They're way shorter, there's a lot less time for fun adventure and worldbuilding. Once you've got the character introductions out of the way, there's barely any time to just relax and have fun with in the world before you have to start setting up for the finale. The same thing happened when 24 episode shows became endangered species, and it's even more acute now that what would once have been 12 episode shows are being replaced with 90-minute movies.
There's no space to focus on side content and characters, because everything has to be directly a part of one big three-act structure. Unlike a TV anime where episode endings provide a natural way to section off wildly differently-focused episodes and ideas without feeling unnatural, perhaps spend one episode just exploring a single character or aspect of the worldbuilding, doing the same in a single continuous movie just makes it feel unfocused.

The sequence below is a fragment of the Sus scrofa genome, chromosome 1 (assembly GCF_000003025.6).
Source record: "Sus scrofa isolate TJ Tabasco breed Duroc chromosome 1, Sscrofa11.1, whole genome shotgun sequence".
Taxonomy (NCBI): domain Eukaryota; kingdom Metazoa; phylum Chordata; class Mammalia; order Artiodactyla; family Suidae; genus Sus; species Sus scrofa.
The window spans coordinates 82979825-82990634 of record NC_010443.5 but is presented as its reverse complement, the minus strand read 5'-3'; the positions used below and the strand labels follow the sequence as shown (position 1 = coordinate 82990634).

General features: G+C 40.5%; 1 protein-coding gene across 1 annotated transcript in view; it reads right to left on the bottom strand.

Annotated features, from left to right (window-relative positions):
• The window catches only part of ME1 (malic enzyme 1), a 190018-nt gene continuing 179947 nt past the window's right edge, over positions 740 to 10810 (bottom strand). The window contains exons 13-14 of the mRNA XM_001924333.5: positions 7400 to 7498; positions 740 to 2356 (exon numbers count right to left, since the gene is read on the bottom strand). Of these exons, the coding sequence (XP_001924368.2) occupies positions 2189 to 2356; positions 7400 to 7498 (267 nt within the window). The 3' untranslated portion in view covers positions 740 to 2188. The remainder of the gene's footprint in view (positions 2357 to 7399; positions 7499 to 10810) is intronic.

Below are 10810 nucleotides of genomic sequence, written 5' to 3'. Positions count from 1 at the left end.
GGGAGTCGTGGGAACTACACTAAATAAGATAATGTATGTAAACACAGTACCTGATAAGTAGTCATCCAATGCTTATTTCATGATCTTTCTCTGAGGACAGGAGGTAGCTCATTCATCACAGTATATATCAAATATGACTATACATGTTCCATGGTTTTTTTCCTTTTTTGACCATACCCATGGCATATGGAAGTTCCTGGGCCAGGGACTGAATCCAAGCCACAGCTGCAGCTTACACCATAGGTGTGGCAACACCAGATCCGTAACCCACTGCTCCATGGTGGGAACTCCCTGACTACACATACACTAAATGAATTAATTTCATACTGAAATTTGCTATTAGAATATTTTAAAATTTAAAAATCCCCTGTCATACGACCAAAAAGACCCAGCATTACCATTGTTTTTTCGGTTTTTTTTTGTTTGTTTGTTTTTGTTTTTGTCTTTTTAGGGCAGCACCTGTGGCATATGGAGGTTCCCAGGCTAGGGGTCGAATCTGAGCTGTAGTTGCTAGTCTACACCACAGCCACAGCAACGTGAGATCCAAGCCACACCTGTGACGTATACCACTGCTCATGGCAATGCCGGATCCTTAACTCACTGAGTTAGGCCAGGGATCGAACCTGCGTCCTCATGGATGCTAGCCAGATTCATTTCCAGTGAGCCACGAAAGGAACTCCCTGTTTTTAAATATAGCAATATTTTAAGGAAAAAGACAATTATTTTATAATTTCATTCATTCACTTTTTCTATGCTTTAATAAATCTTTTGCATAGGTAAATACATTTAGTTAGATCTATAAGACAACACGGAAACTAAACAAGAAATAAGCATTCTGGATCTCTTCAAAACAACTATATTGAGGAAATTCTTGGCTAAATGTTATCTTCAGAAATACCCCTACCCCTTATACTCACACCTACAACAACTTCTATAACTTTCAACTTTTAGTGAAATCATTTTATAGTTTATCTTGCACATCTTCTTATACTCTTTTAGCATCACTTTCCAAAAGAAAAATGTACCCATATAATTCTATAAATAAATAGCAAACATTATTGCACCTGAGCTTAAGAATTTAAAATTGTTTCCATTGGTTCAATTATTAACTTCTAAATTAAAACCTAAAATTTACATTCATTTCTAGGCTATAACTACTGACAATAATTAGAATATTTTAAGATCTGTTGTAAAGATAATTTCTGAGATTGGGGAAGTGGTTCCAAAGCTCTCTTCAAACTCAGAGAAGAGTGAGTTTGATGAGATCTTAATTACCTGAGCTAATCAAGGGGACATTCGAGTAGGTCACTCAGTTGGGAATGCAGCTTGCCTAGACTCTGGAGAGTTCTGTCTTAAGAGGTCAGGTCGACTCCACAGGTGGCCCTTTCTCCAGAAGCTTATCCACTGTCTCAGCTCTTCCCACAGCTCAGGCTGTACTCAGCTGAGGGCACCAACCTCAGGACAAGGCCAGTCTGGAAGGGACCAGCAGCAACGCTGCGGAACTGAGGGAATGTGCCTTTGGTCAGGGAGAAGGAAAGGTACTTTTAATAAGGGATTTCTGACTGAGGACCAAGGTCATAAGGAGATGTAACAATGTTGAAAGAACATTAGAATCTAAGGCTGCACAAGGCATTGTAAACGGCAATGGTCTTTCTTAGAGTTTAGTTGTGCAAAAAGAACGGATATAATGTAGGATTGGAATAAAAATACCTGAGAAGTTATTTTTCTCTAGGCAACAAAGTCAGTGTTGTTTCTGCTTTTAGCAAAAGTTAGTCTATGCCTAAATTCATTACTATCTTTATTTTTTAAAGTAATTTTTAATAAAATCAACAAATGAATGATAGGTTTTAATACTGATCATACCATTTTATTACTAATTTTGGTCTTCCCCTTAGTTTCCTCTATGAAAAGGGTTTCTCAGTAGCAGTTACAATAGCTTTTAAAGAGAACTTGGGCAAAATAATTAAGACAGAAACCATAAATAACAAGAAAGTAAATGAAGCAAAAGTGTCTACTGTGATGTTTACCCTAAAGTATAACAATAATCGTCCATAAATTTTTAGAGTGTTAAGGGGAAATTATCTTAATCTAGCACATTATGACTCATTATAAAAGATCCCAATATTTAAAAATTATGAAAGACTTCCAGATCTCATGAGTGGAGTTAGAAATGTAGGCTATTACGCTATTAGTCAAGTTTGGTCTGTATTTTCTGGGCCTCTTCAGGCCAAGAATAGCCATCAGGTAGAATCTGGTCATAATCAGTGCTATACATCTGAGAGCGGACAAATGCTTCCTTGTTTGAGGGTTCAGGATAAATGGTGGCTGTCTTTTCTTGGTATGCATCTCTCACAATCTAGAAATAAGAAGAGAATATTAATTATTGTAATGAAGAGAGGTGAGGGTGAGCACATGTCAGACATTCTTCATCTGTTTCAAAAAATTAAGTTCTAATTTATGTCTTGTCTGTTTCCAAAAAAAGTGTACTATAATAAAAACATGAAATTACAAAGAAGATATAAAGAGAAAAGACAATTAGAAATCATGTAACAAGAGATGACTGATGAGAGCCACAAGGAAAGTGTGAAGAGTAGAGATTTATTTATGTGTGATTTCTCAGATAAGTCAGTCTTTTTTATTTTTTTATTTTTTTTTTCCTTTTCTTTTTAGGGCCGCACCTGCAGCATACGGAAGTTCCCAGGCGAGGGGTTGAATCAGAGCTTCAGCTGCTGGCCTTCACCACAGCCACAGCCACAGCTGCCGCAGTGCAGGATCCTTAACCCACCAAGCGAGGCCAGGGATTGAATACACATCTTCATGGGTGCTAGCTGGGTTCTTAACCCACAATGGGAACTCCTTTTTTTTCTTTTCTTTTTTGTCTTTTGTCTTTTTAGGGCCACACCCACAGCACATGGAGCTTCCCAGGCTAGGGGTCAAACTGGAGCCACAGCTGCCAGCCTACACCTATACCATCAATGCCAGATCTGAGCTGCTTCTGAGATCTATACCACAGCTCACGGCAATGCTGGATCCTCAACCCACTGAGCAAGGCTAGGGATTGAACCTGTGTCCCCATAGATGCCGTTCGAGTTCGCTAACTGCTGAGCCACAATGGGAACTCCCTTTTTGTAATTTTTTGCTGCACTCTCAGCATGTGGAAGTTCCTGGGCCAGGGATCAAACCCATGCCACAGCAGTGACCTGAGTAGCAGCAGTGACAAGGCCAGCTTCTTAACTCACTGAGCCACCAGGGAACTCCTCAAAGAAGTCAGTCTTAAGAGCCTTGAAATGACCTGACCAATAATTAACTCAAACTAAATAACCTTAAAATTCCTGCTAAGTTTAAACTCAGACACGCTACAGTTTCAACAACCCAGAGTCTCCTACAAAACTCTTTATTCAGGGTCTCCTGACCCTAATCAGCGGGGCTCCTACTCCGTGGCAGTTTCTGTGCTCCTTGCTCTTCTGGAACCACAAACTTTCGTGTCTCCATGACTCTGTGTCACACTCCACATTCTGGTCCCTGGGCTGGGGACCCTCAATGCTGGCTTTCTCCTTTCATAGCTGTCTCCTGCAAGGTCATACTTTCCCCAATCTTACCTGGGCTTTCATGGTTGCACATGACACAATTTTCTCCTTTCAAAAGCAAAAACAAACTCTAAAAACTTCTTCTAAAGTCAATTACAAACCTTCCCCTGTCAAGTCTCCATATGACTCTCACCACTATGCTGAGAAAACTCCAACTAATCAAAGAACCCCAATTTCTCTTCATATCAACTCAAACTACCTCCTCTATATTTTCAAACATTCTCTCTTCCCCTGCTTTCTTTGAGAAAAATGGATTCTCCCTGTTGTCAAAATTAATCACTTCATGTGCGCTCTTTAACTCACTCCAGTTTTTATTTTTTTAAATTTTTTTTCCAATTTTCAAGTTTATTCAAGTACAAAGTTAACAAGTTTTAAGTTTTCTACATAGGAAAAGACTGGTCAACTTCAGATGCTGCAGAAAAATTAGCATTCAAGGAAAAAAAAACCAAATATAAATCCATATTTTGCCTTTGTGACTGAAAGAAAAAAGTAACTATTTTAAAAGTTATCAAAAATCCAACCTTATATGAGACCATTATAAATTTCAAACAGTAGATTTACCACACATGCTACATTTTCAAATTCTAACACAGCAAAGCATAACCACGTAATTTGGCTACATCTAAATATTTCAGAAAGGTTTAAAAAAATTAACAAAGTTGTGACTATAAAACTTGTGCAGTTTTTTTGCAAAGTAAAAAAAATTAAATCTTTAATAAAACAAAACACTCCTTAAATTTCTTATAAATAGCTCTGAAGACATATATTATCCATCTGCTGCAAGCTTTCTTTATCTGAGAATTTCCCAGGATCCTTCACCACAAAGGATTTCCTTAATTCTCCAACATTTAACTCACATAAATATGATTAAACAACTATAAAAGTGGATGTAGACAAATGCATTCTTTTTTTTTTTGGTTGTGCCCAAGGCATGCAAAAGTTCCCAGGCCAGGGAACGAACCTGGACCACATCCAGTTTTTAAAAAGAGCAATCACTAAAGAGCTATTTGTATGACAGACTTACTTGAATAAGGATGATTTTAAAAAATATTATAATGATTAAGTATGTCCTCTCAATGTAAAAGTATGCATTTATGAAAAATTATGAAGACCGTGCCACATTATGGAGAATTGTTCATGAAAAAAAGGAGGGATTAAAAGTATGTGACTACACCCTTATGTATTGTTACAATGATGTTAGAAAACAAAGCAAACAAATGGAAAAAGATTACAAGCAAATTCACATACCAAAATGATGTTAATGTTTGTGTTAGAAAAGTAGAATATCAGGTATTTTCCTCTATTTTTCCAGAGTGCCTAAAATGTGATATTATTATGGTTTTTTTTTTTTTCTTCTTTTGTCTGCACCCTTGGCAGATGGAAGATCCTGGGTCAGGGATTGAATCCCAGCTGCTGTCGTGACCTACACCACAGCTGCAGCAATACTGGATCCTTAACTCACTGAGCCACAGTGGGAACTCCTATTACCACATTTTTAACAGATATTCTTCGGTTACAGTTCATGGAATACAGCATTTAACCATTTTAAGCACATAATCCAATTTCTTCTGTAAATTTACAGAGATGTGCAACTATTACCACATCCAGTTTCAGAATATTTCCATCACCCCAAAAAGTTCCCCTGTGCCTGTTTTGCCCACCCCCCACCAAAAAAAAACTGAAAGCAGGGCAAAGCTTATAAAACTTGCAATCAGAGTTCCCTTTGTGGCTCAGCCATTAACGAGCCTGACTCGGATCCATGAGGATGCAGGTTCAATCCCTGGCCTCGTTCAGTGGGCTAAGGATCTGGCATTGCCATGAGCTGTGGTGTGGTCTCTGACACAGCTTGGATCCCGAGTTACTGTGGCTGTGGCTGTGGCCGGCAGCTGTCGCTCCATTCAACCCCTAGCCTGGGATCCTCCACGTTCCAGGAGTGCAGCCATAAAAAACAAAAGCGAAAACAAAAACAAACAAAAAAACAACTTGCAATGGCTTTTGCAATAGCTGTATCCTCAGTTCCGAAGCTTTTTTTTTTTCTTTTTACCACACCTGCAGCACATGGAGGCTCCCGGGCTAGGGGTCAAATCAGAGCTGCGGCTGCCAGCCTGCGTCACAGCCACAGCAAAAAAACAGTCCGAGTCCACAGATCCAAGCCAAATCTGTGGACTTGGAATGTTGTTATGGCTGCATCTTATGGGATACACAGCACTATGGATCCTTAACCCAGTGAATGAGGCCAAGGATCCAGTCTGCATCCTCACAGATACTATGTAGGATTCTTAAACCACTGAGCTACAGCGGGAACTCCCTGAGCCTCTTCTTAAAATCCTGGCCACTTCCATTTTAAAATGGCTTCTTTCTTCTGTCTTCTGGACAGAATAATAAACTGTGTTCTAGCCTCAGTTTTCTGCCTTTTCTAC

There's no way for it to be elevated by rewatching, theorizing and discussion in between the way that episodic anime are. For instance, all of the little clues in the second episode of Princess Principal (Princess's name, what the anime's visual language was implying when Ange and Princess first spoke, deciphering the handwriting of the note) that really changed the context of the rest of the episodes for people who went back and tried to work out what they all meant and implied. All of that worked because there was that week in between for people to build up their investment and engagement with the story through an activity other than just passive watching, whereas when the whole thing comes at once, if you don't understand something you can just sit and wait for everything to be explained in the denoument fourty minutes later, and you don't get that extra investment from actively engaging with the story.